"My observance is that people have gotten used to them being there (at church), and they don't garner a lot of extra attention," said Father Ackerman, who was a student at the University of Alabama in the late 1980s.

"They sort of come in and go out."

Both Saban and his wife spoke to kick off the fundraising campaign for the church project, the priest said. They also made a "substantial contribution" of seed money for the Saban Student Center that parish leaders chose to name in honor of the coach and his family, with their permission.

Terry Saban has addressed the congregation at Mass on the Sundays after football games in the fall to seek additional donations for the student center. She has proven to be "quite an effective speaker," Father Ackerman said.

He recalled that in remarks at the Feb. 1 groundbreaking for the student center, Coach Saban said he asks his players if they pray to be blessed or pray to be a blessing to other people.

"As Christians, we should not be looking after ourselves but looking to help others," Father Ackerman said.

Father Holloway, now an associate pastor of Prince of Peace Parish in Hoover, Alabama, has been the football team's chaplain for the past 13 years.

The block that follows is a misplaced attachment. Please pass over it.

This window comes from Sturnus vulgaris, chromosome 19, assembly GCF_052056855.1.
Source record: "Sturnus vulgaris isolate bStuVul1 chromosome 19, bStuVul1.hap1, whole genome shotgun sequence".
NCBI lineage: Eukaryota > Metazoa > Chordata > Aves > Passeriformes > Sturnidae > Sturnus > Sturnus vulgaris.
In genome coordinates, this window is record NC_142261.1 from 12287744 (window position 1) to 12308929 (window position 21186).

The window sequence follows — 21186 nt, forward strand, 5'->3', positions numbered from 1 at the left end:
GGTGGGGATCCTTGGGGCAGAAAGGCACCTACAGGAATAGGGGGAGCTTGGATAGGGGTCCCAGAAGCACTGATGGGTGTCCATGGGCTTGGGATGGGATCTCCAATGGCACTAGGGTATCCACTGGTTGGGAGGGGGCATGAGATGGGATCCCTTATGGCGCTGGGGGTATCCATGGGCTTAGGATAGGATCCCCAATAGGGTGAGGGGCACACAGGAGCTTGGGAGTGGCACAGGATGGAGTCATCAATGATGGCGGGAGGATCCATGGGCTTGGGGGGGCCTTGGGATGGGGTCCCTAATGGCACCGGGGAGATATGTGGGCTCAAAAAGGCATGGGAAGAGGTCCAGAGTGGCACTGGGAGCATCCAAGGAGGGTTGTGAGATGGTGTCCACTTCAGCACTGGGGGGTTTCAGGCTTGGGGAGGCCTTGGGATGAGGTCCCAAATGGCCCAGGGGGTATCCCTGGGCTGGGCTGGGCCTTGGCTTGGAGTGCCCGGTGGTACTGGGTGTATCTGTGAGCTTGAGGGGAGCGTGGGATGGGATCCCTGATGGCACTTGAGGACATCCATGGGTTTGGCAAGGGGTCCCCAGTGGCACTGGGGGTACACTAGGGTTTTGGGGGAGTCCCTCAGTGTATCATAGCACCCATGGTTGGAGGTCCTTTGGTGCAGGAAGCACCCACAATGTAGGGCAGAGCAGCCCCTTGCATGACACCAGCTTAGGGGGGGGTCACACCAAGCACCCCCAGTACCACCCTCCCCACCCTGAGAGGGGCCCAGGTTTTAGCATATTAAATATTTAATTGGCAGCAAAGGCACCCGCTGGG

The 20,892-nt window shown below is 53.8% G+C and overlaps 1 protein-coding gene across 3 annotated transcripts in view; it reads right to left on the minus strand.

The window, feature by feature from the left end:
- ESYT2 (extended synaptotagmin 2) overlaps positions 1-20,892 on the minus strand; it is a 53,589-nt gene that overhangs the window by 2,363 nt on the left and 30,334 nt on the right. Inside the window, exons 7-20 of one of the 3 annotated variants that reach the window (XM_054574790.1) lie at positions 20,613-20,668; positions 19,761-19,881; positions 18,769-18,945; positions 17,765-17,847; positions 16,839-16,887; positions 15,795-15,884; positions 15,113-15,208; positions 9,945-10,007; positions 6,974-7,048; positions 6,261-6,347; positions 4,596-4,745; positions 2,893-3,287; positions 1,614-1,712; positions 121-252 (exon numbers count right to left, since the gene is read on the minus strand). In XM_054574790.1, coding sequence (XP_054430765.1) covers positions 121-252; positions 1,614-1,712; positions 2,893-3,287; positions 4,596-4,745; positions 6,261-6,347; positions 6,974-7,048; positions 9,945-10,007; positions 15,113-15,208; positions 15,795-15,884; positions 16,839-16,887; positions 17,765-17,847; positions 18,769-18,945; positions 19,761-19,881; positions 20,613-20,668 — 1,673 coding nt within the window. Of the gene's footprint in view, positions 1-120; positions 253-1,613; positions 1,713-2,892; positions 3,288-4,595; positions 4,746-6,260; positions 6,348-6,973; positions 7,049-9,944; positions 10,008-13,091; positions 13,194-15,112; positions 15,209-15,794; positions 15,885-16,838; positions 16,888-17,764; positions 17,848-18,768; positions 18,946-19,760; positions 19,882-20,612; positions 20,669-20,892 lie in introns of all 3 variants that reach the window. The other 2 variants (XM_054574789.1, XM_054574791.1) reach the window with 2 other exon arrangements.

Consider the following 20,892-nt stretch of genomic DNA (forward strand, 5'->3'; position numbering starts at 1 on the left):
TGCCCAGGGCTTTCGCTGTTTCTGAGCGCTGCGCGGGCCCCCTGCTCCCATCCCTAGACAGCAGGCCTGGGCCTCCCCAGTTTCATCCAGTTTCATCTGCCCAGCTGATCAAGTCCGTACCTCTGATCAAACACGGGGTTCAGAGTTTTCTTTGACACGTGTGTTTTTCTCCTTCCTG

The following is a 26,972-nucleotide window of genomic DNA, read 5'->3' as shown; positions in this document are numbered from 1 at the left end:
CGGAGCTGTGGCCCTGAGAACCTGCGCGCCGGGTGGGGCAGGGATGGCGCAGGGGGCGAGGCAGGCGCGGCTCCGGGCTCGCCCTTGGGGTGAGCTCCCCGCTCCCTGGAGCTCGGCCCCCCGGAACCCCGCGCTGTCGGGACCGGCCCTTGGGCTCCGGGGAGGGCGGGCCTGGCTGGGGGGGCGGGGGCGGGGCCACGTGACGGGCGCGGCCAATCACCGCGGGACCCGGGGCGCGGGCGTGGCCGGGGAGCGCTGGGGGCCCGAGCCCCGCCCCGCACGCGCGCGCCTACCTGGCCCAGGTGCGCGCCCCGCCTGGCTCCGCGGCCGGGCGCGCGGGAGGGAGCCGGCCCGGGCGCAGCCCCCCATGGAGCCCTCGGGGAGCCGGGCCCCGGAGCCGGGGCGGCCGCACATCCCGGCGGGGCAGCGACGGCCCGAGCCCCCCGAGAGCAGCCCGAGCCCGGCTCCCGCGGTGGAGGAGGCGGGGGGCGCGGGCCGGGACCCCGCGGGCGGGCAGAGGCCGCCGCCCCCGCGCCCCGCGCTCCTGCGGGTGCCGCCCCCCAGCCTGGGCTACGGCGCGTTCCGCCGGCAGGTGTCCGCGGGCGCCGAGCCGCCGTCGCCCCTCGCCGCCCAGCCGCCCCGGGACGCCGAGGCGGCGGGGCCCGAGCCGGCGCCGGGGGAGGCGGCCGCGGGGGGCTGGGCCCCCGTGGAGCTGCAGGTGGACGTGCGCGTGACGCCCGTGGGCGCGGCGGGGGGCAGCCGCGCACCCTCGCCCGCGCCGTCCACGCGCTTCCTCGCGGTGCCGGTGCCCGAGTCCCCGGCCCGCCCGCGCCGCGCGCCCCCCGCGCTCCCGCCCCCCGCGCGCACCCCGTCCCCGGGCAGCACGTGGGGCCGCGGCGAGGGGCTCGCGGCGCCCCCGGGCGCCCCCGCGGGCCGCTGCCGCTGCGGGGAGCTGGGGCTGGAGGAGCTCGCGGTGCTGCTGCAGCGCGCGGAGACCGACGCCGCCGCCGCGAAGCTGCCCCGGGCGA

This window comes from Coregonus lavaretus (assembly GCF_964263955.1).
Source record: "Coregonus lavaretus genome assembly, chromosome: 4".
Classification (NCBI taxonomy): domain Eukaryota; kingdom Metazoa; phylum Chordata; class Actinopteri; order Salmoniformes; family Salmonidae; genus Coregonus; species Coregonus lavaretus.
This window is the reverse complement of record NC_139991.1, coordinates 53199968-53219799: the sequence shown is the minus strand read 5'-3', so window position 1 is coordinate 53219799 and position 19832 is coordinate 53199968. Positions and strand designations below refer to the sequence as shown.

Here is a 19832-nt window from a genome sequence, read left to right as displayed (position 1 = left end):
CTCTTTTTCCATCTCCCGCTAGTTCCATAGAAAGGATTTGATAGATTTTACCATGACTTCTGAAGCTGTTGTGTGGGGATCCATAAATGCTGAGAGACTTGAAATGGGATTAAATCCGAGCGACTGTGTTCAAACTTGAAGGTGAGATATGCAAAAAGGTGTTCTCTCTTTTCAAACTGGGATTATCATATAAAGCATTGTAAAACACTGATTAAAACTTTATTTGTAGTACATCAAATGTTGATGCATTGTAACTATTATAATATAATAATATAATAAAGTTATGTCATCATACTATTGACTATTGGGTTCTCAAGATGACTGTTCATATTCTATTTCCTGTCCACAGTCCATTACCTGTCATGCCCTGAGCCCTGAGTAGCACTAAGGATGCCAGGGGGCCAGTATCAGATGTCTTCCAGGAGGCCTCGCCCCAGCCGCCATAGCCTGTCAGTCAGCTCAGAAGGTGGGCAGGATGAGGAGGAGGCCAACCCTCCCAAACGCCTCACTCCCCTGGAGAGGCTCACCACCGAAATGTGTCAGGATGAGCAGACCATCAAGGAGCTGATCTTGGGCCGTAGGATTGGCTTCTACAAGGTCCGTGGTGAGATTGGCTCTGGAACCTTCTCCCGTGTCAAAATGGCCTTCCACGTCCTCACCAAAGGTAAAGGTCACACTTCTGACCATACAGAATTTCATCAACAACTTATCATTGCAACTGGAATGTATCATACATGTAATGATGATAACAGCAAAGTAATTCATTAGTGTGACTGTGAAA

A chaplain's contributions to a football team can be meaningful, he said, even though critics contend public institutions should not provide such a spiritual presence.

Father Holloway says weekly Mass and leads pre-game and post-game prayers for Saban and his team during football season. Mass attendance is voluntary and anyone involved with the team who wants to come is welcomed, Father Holloway said. The Mass, which attracts "mostly Catholic players," is celebrated Friday night when a Saturday game starts at 11 a.m. or is celebrated the morning of the gridiron contest when it is scheduled for 2 p.m. or later, he added.

The chaplain said he has received and carried out requests for prayers and one-on-one counseling with some of the student-athletes. He said some have spent time talking to him as they try to adjust to the demands of school and playing on the football team.

With Father Holloway's transfer before last season to Prince of Peace Parish more than an hour drive away, those conversations are less likely to occur regularly.

However, Father John Fallon, the pastor there, is an avid "Bama fan" who Father Holloway said made it possible for him to continue his role as Saban's team chaplain.

The Crimson Tide won its fourth national title Jan. 11 in just nine seasons with Saban as its coach and with Father Holloway as chaplain. The priest said he hoped he can remain the team's chaplain, despite the distance of his latest parish assignment.

"It has been a tremendous blessing for me to be a part of the football team," said Father Holloway, who added he tries to offer motivational words for Coach Saban and his team during his pre-game Mass homilies and prayers. The priest said he also attempts to help the student-athletes develop into productive citizens.